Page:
Friend of the troops ties ribbons around Cassopolis

Published 12:02 am Monday, March 31, 2003

By By MARCIA STEFFENS / Edwardsburg Argus
CASSOPOLIS -- Yellow is the color of hope.
For Terrie Tabbert of Dutch Settlement Street, yellow ribbons signify support for our troops now fighting in Iraq.
A receptionist for 13 years in the Friend of the Court office in the Cass County courthouse, Tabbert heard about tying yellow ribbons around trees.
She didn't stop at just one.
After receiving permission from County Administrator Terry Proctor, Tabbert began her own campaign of putting ribbons on the tress, signs and posts surrounding the courthouse in Cassopolis.
And she has only just begun.
Her plan is to have ribbons at the four entrances to the Village of Cassopolis to show support for not only the service men and women, but also for her own Marine -- her son, Jeremie Weber.
A bit of a rebel as a boy, Tabbert used to threaten to send him to military school.
After dropping out of Ross Beatty High School, he returned to finish in the adult education program, just so he could enter the Marines.
A diploma was a requirement, as they wouldn't accept a GED, Tabbert said.
She accepted his certificate for him and gave a yellow rose to Weber's recruiter, who also attended the graduation ceremony which Jeremie had to miss as he went into the service in March 2000.
The Marines are "the hardest branch of the military," said Tabbert. "He had to prove he could do this. He is the only one in his platoon certified to drive the Humvee and transport explosives and ammo. He is also sniper certified."
The last time Tabbert saw her son was in August 2001, when he had been home for less than two weeks. She had back surgery and when she came to he was touching her hand. She went back to sleep and when she woke back up, he was gone back to his unit.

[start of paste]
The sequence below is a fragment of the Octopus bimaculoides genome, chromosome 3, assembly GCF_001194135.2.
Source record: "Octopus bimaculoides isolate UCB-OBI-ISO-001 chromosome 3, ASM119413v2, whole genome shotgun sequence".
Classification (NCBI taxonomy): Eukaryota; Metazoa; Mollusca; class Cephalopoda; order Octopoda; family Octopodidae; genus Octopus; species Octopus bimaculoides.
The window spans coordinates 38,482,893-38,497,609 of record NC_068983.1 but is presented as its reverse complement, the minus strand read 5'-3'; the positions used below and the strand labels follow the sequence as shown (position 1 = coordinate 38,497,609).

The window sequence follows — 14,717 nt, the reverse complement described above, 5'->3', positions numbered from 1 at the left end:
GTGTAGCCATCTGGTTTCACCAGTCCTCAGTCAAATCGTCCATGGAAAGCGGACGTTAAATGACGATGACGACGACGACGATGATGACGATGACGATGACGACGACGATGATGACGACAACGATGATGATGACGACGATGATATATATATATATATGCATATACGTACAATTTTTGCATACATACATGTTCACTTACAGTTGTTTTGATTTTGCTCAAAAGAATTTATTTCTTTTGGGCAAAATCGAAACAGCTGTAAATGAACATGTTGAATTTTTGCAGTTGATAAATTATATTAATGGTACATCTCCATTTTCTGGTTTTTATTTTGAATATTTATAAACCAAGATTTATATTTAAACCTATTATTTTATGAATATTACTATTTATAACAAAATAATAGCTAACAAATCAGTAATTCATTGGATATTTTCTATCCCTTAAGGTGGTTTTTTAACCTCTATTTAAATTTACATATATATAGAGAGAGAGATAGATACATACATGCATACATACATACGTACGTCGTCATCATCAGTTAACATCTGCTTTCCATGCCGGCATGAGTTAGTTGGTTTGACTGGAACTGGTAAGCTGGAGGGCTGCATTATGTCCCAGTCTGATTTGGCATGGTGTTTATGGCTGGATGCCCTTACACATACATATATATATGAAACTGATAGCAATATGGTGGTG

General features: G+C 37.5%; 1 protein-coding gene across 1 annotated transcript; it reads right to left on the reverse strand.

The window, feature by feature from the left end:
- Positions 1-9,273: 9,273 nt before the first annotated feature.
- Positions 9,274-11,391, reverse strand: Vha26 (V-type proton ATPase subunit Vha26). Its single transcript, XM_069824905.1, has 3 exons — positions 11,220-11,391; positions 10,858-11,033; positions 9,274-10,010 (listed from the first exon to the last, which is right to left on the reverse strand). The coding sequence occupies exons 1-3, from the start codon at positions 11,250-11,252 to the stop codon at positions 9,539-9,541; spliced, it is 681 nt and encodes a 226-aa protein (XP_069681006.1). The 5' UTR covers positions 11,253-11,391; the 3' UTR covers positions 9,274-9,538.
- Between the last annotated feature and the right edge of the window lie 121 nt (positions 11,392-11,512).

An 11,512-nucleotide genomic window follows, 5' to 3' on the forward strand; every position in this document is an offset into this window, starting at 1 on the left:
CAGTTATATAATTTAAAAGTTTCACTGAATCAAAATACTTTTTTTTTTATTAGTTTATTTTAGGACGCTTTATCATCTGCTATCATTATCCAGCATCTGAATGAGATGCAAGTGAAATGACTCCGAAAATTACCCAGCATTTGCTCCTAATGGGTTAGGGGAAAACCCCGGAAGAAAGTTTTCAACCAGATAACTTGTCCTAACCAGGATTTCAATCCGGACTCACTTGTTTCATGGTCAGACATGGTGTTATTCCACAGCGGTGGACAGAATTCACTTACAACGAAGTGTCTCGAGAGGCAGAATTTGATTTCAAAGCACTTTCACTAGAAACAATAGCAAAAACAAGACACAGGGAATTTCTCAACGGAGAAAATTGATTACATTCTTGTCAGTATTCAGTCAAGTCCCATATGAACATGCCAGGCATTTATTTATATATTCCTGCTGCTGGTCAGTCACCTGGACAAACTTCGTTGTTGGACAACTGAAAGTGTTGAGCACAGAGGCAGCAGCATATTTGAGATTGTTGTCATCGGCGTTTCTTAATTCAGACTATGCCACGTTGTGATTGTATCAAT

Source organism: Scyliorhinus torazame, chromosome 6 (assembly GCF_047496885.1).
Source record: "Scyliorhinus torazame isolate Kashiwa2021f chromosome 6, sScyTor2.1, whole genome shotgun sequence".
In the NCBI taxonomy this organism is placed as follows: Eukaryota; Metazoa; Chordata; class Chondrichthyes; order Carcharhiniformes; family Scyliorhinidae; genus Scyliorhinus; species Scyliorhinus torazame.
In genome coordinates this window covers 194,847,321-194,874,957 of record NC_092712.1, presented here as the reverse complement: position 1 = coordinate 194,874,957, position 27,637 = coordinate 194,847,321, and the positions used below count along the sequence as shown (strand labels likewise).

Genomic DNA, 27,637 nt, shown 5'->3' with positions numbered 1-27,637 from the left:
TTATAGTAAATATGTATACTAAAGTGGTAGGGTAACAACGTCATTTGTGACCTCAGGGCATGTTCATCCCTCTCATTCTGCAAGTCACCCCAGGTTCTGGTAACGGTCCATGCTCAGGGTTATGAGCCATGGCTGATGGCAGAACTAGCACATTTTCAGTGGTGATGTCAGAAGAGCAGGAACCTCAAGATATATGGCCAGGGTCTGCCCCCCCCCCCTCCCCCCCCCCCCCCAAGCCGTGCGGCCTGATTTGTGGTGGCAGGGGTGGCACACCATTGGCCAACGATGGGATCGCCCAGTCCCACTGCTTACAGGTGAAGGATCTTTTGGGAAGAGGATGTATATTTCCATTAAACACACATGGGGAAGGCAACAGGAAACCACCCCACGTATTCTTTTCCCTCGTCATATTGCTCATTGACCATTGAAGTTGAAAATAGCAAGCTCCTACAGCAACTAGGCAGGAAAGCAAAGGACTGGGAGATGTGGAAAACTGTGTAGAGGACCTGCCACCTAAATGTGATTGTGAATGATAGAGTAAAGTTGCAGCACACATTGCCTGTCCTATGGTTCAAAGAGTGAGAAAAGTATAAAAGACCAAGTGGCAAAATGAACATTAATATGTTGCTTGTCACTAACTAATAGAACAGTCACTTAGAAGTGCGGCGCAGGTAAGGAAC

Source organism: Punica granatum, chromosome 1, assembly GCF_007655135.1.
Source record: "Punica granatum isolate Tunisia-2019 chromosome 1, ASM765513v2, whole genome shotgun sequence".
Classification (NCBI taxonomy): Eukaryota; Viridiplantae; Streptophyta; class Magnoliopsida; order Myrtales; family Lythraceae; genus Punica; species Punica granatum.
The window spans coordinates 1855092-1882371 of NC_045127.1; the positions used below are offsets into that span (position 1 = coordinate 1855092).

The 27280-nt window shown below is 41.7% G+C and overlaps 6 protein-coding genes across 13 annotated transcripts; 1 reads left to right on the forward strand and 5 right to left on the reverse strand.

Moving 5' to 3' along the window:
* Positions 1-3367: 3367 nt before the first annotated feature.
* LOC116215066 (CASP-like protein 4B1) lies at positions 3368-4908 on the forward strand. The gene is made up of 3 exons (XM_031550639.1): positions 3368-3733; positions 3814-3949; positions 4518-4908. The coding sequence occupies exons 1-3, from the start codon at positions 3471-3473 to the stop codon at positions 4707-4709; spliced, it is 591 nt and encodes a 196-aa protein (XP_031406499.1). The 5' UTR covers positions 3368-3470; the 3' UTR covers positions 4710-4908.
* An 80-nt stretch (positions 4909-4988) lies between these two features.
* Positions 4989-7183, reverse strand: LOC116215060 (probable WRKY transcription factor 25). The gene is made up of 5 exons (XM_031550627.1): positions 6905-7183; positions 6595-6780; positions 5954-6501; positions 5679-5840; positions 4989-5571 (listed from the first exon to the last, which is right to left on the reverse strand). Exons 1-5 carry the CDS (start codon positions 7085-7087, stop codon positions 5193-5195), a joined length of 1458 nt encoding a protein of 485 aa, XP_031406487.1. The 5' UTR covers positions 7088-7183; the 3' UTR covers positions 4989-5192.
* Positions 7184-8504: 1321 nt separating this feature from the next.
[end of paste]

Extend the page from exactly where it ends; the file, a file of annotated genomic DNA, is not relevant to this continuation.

Weber, 24, had been stationed in Okinawa since June 2002 and now she doesn't know where he is stationed. But she does know Marines go into combat first.
With the war beginning last week she has been emotional, crying a lot. "I know I'm not the only parent with a child going," she added.
She watched the President of the United States making his speech Wednesday evening, telling the troops of our support. "I have the upmost respect for our President," she added.
Along with pictures of her son and many red, white and blue flags, Tabbert's desk is surrounded photos of Toby Keith. She especially likes Keith's new patriotic song.
Tabbert belongs to the Marine Corp Moms, who meet in Elkhart, ind. On Saturday, March 29 the group will meet in the afternoon, she said.
Tabbert herself at one time wanted to be a Marine, but the recruiter wouldn't accept a divorced mother with four children.
She has another son, 26, and two girls, 21 and 23, and two grandchildren.
Though the cost of the ribbons is mounting, and they are harder to find to purchase, she plans to continue tying them on during her breaks.